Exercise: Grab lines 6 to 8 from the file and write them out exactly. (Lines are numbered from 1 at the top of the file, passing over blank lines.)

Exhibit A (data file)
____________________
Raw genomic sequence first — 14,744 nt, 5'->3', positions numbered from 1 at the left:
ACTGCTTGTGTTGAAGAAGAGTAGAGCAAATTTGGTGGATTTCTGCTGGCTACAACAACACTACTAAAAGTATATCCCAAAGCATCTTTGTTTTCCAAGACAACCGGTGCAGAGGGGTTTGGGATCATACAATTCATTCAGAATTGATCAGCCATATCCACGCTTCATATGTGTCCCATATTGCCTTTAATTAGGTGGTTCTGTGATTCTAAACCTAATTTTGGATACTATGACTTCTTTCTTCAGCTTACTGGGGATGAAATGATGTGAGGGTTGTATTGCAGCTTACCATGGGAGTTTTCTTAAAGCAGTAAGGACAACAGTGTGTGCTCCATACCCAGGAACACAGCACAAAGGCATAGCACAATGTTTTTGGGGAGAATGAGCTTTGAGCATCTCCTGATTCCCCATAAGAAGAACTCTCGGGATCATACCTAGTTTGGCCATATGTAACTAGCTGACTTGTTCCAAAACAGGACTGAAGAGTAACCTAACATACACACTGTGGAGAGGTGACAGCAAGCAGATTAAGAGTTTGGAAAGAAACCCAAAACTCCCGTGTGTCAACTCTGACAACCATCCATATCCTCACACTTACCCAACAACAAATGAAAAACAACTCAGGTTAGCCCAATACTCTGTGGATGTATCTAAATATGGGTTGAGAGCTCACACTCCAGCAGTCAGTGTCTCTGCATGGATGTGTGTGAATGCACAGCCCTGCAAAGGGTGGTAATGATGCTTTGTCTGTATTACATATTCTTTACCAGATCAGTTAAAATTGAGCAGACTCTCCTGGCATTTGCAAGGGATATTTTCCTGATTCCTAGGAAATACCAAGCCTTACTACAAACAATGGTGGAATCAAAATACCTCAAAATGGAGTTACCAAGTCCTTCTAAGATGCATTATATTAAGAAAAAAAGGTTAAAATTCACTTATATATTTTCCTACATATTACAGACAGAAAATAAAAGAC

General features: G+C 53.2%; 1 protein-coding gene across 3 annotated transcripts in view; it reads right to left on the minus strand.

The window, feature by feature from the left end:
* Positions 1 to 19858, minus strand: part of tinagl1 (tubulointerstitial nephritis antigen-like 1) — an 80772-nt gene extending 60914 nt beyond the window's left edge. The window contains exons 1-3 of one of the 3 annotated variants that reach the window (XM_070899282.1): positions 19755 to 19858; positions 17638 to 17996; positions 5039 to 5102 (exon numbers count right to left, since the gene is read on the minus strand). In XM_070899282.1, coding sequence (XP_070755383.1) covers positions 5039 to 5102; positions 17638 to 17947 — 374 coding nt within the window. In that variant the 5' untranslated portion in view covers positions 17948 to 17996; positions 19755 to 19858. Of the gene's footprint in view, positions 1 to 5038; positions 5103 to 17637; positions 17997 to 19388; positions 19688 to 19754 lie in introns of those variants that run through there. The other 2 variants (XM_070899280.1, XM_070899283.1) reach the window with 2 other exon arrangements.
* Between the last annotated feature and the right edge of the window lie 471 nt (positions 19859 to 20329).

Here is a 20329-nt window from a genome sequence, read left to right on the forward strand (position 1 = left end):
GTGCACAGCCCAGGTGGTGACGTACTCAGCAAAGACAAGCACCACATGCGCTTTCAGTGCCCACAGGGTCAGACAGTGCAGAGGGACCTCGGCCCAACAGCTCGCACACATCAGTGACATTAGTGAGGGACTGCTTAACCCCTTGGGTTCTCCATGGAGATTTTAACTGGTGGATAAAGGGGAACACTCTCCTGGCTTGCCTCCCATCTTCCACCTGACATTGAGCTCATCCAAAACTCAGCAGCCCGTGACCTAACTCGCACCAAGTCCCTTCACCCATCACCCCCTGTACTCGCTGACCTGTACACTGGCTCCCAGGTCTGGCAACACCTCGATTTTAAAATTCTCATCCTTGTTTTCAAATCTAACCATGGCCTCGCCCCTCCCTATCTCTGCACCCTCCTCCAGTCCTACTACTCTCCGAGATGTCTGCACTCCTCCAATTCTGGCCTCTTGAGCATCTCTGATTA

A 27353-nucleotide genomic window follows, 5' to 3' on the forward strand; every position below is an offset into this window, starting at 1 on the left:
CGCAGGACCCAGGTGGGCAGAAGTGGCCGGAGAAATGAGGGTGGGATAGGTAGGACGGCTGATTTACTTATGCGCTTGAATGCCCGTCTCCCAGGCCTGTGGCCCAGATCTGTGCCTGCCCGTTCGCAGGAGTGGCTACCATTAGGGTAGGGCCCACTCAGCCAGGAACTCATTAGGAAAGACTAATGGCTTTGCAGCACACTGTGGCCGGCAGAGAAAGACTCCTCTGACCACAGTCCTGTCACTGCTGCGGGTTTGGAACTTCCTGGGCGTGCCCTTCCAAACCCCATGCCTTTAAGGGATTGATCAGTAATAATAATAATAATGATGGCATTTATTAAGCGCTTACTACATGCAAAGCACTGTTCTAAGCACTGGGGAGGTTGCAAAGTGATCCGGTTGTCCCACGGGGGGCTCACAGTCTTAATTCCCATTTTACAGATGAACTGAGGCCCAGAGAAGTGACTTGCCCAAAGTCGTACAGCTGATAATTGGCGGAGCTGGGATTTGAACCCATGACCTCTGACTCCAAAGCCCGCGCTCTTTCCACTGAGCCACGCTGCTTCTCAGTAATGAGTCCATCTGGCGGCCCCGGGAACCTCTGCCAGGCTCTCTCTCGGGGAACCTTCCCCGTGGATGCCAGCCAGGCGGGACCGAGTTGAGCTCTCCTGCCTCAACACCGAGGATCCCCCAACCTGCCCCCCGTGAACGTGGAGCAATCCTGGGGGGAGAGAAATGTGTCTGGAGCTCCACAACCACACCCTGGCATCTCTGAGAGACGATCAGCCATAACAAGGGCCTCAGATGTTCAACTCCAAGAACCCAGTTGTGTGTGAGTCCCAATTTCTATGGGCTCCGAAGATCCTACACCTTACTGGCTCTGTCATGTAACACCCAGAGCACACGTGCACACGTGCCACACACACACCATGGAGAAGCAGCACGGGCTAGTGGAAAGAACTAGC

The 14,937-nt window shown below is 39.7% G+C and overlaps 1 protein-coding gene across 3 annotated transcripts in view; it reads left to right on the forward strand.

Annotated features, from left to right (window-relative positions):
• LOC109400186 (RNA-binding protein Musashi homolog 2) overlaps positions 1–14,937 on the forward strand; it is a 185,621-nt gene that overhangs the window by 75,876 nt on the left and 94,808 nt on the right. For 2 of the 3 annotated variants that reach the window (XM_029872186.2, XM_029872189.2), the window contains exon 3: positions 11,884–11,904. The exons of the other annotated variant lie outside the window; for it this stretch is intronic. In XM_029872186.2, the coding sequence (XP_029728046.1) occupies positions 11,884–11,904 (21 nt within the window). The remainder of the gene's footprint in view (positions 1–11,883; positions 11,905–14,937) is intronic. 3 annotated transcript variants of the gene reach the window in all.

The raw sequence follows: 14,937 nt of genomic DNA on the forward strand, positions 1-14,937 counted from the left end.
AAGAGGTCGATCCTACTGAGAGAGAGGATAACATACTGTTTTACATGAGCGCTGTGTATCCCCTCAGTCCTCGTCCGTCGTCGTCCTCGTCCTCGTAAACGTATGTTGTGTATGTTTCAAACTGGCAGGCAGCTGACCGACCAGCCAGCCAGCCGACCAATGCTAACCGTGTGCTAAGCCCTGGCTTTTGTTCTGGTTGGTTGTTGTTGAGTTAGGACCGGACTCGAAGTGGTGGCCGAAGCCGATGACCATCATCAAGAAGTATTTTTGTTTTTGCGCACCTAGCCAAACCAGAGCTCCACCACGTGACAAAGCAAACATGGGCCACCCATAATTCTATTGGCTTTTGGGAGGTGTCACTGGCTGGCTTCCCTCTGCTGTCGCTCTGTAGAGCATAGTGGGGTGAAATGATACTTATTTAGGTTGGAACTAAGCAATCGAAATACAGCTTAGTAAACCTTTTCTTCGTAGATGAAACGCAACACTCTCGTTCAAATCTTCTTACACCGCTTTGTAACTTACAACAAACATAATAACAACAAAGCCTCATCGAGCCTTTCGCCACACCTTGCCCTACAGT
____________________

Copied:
* Between the last annotated feature and the right edge of the window lie 471 nt (positions 19859 to 20329).

Here is a 20329-nt window from a genome sequence, read left to right on the forward strand (position 1 = left end):
GTGCACAGCCCAGGTGGTGACGTACTCAGCAAAGACAAGCACCACATGCGCTTTCAGTGCCCACAGGGTCAGACAGTGCAGAGGGACCTCGGCCCAACAGCTCGCACACATCAGTGACATTAGTGAGGGACTGCTTAACCCCTTGGGTTCTCCATGGAGATTTTAACTGGTGGATAAAGGGGAACACTCTCCTGGCTTGCCTCCCATCTTCCACCTGACATTGAGCTCATCCAAAACTCAGCAGCCCGTGACCTAACTCGCACCAAGTCCCTTCACCCATCACCCCCTGTACTCGCTGACCTGTACACTGGCTCCCAGGTCTGGCAACACCTCGATTTTAAAATTCTCATCCTTGTTTTCAAATCTAACCATGGCCTCGCCCCTCCCTATCTCTGCACCCTCCTCCAGTCCTACTACTCTCCGAGATGTCTGCACTCCTCCAATTCTGGCCTCTTGAGCATCTCTGATTA